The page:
Category: Character Development

New Tips for the 2012 Nanowrimo

                                                                                 Nanowrimo 2012—Prep Work Don’t wait until Zero Hour to start writing for Nanowrimo. Here are some tips for preparing yourself for the long haul–50,000  words. 1. Place. What’s the main setting for your novel? How many locations do you use more than twice? Where does your Page One open? Does it open in a cave? On a spaceship hurtling past dark stars? Does it open in a laundromat (see Jack Remick’s Blood)? Does it open on a lonely beach road, a car chase (see Robert Ray’s Bloody Murdock)? Does it open in a boudoir with a bidet? Does it open in the cage of a Werewolf? Does it open in the Oval Office? In the Situation Room? In a school with a student shooting a poison dart at the teacher? 2. Character. Profile your five major characters. Protagonist, Antagonist, Helper One, Antag One, Helper Two. For each main character, jot down these info-bits: Back Story Trauma Motive Agenda Want Need Can’t have.   3. Back Story. For each major character, write 3-5 pages of back story. To connect the back story to your Page One, use this simple method of increasing the distance in time: Startline: An hour before the book opens, the protagonist was…. Startline: A week before the book opens, the protagonist was…. Startline: A year before the book opens, the protagonist was…. Startline: Five years...

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Joann H. Buchanan ~ Guest Writer – Steps to the Paranormal Story

Our Guest Writer is Joann H. Buchanan. Joann is the author of the paranormal series, The Children of Nox. Joann hosted the long running radio show The Eclectic Artist Cave on Sharkradionetwork.com where she interviewed writers and shared her ideas and techniques. She also authors a very informative blog for writers.

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Jack’s Q and A on writing while the rice boils

On Wednesday, December 7th, Deborah Allen blogmaster of writingwhilethericeboils  will run the first installment of a Q and A session with Jack Remick. Jack answers questions about writing practice, story structure, technique, and scene structure. Check it out at: http://writingwhilethericeboils.blogspot.com/ Share this:TweetShare on TumblrEmailLike this:Like...

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Going Cosmic with Timed Writing

Going Cosmic–The Power of Writing Practice ©2011 By Jack Remick & Robert J. Ray Writing practice, writing under the clock, frees you from the clutches of the infernal ghost in the culture machine – the editor. The editor, wrapped in rules and logic, dresses up like mom, and dad, and the third grade teacher who taught you to dot your I’s and cross your T’s, and begin every sentence with a capital letter. The editor, logic posing as a rocket scientist  puts astronauts on the moon, builds atomic bombs, creates architectural marvels out of steel and concrete and glass – but the editor cannot open the doorway to the creative unconscious. Helpless in the clutches of the ghost in the culture machine, the language dies a cold, cold death. The dead language is all around us. It is around us in Pentagon obfu-speak, it is around us in oprahesque-tele-babble, it is around us in politico-pseudo-psycho chatter, it is around us in the punchless wonders of thickly paragraphed novels marching over the edge of the world like literary lemmings – weak verb, soft noun, zero conflict, washed out, pale skinned three-legged lemmings. With writing practice, writing under the clock, you shoulder the dead language aside to discover the energy of your creative powers. The dead language: “He slipped out of the room to look for the clock, and by his...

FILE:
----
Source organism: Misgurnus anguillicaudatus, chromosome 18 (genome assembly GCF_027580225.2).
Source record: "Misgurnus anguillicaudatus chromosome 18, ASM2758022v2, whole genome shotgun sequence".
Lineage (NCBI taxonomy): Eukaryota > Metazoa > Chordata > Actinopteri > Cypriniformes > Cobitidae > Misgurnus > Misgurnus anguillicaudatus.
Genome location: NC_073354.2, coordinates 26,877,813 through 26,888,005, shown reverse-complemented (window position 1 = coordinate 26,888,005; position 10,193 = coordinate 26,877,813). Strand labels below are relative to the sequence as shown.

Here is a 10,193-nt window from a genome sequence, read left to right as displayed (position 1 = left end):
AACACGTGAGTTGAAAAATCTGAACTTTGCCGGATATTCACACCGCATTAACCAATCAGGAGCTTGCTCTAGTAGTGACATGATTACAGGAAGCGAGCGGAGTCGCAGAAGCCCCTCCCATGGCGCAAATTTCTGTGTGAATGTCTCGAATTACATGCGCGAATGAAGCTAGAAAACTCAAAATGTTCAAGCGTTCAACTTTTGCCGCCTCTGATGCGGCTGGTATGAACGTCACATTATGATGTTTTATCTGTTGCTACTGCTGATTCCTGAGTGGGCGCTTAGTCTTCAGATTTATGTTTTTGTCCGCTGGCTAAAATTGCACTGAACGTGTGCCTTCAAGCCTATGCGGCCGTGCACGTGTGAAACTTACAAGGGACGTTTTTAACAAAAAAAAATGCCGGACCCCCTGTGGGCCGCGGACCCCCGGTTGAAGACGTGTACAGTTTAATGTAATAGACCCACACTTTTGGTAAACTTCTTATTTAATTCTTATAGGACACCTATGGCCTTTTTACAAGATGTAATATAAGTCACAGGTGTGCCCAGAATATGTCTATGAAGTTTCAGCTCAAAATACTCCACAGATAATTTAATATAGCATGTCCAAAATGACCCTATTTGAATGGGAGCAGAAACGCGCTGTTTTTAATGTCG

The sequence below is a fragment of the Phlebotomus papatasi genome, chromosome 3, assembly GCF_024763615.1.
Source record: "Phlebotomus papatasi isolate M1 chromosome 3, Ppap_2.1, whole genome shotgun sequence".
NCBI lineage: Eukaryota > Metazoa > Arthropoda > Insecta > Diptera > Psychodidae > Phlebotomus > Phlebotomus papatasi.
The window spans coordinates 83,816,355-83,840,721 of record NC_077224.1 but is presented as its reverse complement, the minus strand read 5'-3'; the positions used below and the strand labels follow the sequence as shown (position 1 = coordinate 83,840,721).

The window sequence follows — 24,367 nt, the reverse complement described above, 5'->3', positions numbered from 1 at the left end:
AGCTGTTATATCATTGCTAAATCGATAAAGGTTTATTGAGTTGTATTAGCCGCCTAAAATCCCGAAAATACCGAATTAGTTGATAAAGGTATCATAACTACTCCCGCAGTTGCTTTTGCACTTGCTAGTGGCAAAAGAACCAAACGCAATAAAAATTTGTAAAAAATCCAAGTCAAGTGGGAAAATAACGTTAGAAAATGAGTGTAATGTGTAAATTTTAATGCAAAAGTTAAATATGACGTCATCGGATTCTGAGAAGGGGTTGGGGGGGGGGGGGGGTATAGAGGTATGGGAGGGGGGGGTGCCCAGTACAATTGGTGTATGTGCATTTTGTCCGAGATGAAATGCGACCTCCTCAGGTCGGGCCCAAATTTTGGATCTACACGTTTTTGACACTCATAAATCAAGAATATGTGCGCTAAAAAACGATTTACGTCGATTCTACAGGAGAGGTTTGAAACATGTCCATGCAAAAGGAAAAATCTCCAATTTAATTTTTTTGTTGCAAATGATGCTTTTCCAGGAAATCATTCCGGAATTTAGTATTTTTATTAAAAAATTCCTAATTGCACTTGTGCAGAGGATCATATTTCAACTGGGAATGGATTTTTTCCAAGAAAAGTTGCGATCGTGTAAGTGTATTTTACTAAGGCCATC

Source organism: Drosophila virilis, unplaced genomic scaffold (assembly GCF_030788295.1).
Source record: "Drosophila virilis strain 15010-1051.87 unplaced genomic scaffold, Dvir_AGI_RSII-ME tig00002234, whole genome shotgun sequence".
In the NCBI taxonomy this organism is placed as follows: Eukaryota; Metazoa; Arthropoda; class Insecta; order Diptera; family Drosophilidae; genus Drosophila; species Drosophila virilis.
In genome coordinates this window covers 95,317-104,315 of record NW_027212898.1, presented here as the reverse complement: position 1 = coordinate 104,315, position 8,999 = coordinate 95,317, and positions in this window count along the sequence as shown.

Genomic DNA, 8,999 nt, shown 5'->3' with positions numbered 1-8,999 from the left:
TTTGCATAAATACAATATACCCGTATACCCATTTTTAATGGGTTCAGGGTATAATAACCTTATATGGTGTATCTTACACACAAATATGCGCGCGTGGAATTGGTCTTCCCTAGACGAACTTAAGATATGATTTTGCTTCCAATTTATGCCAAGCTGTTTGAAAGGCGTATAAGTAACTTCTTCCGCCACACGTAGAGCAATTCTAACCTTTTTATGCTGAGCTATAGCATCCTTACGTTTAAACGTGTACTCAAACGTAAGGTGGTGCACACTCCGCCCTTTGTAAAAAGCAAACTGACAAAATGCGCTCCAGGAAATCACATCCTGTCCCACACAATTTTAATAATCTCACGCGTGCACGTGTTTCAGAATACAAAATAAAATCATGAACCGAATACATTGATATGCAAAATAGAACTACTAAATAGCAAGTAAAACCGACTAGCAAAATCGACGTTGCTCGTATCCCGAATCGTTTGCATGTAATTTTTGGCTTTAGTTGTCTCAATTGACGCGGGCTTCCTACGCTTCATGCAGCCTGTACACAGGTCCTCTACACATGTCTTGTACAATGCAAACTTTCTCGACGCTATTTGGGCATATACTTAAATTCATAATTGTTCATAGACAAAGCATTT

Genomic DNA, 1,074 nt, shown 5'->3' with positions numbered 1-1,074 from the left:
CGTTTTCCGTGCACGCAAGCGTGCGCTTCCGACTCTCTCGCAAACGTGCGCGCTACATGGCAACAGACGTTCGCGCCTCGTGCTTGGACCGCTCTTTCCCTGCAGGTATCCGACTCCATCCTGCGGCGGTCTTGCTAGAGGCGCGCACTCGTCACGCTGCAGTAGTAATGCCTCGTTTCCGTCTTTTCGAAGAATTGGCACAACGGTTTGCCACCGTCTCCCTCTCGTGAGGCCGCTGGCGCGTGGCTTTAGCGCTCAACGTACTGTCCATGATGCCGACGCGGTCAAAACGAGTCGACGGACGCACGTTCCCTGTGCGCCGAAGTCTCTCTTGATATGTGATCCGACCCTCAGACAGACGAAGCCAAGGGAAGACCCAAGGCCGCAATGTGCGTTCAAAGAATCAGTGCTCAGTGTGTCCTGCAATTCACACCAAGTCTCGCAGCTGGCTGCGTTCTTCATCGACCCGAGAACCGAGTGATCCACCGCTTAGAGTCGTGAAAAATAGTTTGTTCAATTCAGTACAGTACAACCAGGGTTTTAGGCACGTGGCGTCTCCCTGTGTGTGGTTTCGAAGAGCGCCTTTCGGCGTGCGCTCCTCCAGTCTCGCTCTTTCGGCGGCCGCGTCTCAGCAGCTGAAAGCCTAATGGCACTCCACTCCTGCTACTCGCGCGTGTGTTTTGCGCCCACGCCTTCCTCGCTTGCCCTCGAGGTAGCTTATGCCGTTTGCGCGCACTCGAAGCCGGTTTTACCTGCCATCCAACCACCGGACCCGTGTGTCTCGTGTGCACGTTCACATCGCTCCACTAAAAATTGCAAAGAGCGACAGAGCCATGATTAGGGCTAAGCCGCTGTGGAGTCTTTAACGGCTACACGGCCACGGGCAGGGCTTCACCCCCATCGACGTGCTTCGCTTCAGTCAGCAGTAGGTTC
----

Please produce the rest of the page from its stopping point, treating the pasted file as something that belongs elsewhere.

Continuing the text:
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A Tribute to Sydney Pollack

When we taught in the UW Screenwriting Program, we were lucky enough to spend a Saturday with the late Syndey Pollack. Pollack, at an invitation from his good friend Stewart Stern, flew himself up from LA in his own Lear Jet to make himself available as a resource to budding UW scriptwriters. Sydney Pollack is a director-producer, an LA guy who owns his own production company. One of his early movies was They Shoot Horses, Don’t They? (1969) One of his big money-makers was Out of Africa (director-producer, 1986). He directed Three Days of the Condor (1975). He produced and directed Absence of Malice (1981), White Palace (1990), Dead Again (1991), and two dozen others. His production company produced Sense and Sensibility. The format of the six-hour session at the UW was Q&A. Some of the A’s stretched out, burgeoning with promise, to 15 minutes, 30 minutes, 45 minutes. The depth was astounding. So was the clarity. Here are some notes and a write-up of that Saturday meeting that we later used in our fiction—novel, short story—classes. Three lessons from Sydney Pollack that might be helpful for your fiction: 1. Template. When Pollack reads a first draft script, he asks a simple question: What is the story? He’s looking for a template, a simple thematic pattern that he can use to gauge each character, each scene, each setting, each...

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©2010-2017 Jack Remick, Robert J. Ray. All rights Reserved. Unauthorized use and/or duplication of this material, including text and images, without express and written permission from this blog’s author and/or owner is strictly prohibited. Short excerpts and links may be used, provided that full and clear credit is given to Jack Remick and Robert J. Ray and "Bob and Jacks Writing Blog" with appropriate and specific direction to the original content.